How Can Parents Support Healthy Adolescent Development?

How Can Parents Support Healthy Adolescent Development?


Adolescence is the period of developmental transition between childhood and adulthood, involving multiple physical, intellectual, personality, and social developmental changes. The onset of puberty signals the beginning of adolescence, and puberty now occurs earlier, on average, than in the past. The end of this developmental period is tied more so to social and emotional factors and can be somewhat ambiguous.

What Parents Can Do To Support Healthy Adolescent Development


Give your undivided attention when your children want to talk. Don't read, watch television, or busy yourself with other tasks.

Listen calmly and concentrate on hearing and understanding your children's point of view.

Speak to your children as courteously and pleasantly as you would to a stranger. Your tone of voice can set the tone of a conversation.

Understand your children's feelings—even if you don't always approve of their behavior. Try not to make judgments. Keep the door open on any subject. Be an "askable" parent.

Avoid belittling and humiliating your children and laughing at what may seem to you to be naive or foolish questions and statements.

Encourage your children to "test" new ideas in conversation by not judging their ideas and opinions, but instead by listening and then offering your own views as plainly and honestly as possible. Love and mutual respect can coexist with differing points of view.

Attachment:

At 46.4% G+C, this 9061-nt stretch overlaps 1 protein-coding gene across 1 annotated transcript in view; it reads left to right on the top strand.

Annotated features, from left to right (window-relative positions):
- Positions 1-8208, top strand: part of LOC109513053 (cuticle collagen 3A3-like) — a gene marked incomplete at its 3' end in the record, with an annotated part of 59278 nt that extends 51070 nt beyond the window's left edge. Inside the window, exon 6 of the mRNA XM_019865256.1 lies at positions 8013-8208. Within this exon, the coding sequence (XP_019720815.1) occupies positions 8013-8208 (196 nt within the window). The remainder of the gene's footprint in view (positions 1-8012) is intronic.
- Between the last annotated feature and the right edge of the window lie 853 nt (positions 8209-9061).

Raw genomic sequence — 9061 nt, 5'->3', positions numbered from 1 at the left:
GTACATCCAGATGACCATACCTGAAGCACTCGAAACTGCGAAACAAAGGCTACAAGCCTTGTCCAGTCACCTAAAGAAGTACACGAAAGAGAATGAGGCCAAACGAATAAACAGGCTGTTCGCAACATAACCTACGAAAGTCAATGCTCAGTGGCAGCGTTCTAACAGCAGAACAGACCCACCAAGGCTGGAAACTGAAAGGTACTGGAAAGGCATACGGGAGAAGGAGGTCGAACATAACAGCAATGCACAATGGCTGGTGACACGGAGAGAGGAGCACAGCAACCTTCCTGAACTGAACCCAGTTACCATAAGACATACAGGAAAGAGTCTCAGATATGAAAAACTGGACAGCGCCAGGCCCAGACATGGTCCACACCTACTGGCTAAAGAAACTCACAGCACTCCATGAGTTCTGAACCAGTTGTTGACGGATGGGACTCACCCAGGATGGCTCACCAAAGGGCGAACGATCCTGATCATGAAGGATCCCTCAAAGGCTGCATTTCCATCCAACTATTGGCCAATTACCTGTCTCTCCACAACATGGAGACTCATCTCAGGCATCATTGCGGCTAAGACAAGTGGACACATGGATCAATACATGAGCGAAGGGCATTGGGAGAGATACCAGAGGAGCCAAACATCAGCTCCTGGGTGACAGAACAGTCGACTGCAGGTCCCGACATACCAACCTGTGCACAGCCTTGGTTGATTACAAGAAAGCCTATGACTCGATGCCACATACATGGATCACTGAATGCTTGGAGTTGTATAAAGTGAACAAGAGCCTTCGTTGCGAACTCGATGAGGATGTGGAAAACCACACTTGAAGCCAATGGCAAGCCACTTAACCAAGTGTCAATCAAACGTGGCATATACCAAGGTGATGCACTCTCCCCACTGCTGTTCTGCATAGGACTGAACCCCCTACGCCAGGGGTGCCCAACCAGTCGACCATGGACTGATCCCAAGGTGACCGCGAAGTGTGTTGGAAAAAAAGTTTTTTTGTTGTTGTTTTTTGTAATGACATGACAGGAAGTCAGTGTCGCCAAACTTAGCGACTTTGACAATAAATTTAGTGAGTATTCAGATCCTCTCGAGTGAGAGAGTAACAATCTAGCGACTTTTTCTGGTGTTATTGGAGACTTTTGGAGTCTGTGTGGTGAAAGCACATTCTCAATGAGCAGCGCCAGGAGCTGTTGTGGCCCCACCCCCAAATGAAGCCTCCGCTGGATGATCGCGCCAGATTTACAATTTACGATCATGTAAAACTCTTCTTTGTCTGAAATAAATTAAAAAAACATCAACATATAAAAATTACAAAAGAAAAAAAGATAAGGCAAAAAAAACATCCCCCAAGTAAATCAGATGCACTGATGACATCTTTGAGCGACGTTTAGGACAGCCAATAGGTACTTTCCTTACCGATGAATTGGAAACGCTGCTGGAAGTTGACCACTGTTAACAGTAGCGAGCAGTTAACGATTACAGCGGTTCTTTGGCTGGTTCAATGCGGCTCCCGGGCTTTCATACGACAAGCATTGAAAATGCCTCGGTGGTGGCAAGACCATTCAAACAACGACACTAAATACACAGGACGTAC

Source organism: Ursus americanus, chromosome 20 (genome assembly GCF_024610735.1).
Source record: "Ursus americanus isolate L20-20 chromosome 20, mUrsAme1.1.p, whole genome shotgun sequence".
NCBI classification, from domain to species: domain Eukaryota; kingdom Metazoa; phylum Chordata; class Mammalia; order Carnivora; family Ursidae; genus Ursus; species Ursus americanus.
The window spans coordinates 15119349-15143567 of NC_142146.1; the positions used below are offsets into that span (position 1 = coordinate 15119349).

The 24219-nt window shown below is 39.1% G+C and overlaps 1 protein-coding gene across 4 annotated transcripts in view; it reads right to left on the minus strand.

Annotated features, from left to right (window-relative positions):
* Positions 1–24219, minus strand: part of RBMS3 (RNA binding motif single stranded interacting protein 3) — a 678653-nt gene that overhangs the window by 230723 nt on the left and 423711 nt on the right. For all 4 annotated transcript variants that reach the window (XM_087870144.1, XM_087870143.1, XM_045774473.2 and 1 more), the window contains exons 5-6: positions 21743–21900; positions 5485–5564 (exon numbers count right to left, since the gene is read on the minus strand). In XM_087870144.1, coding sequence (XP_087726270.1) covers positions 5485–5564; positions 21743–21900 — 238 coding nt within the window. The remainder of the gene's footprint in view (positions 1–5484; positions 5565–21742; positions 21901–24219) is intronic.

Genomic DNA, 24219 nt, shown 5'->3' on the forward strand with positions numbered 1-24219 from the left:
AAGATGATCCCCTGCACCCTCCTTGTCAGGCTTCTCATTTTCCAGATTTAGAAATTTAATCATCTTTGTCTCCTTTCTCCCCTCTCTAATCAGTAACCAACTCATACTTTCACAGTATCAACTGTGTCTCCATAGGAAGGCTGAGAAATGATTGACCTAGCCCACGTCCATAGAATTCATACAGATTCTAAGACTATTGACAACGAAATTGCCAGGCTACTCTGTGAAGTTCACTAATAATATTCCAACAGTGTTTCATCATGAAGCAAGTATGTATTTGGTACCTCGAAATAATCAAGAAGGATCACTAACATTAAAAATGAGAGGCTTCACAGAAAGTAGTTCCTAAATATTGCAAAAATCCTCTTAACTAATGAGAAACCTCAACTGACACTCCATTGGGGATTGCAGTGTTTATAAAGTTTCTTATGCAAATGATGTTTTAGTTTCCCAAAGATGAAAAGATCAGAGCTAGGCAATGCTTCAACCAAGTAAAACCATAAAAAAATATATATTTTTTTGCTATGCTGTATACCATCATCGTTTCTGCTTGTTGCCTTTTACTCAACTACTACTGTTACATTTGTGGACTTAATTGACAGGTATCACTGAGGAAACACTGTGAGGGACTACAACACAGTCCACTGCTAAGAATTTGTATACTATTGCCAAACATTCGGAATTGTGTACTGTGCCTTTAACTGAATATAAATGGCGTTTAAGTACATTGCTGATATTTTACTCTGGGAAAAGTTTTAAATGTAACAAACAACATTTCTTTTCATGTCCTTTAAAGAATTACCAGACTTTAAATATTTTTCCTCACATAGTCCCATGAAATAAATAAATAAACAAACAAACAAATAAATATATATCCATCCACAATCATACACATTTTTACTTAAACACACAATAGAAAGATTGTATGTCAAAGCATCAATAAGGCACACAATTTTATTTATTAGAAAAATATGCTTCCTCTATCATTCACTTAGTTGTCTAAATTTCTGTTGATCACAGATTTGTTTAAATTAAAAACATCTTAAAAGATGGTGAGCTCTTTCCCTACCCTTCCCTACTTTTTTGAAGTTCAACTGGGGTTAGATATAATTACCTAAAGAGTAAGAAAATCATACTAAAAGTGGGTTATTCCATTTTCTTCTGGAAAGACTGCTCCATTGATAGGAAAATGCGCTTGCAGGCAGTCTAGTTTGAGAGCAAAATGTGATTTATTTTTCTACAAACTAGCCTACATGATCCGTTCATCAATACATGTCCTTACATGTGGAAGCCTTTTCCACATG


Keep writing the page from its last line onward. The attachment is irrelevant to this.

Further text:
Help your children build self-confidence by encouraging their participation in activities of their choice (not yours).

Make an effort to commend your children frequently and appropriately. Too often, we take the good things for granted and focus on the bad, but everyone needs to be appreciated.

Encourage your children to participate in family decision making and to work out family concerns together with you. Understand that your children need to challenge your opinions and your ways of doing things to achieve the separation from you that's essential for their own adult identity.

What Adolescents Can Do


Avoid looking at your parents as the enemy. Chances are that they love you and have your best interests in mind, even if you don't necessarily agree with their way of showing that.

Try to understand that your parents are human beings, with their own insecurities, needs, and feelings.
Listen to your parents with an open mind, and try to see situations from their point of view.

Share your feelings with your parents so that they can understand you better.

Live up to your responsibilities at home and in school so that your parents will be more inclined to grant you the kind of independence you want and need.

Bolster your criticisms of family, school, and government with suggestions for practical improvements.

Be as courteous and considerate to your own parents as you would be to the parents of your friends.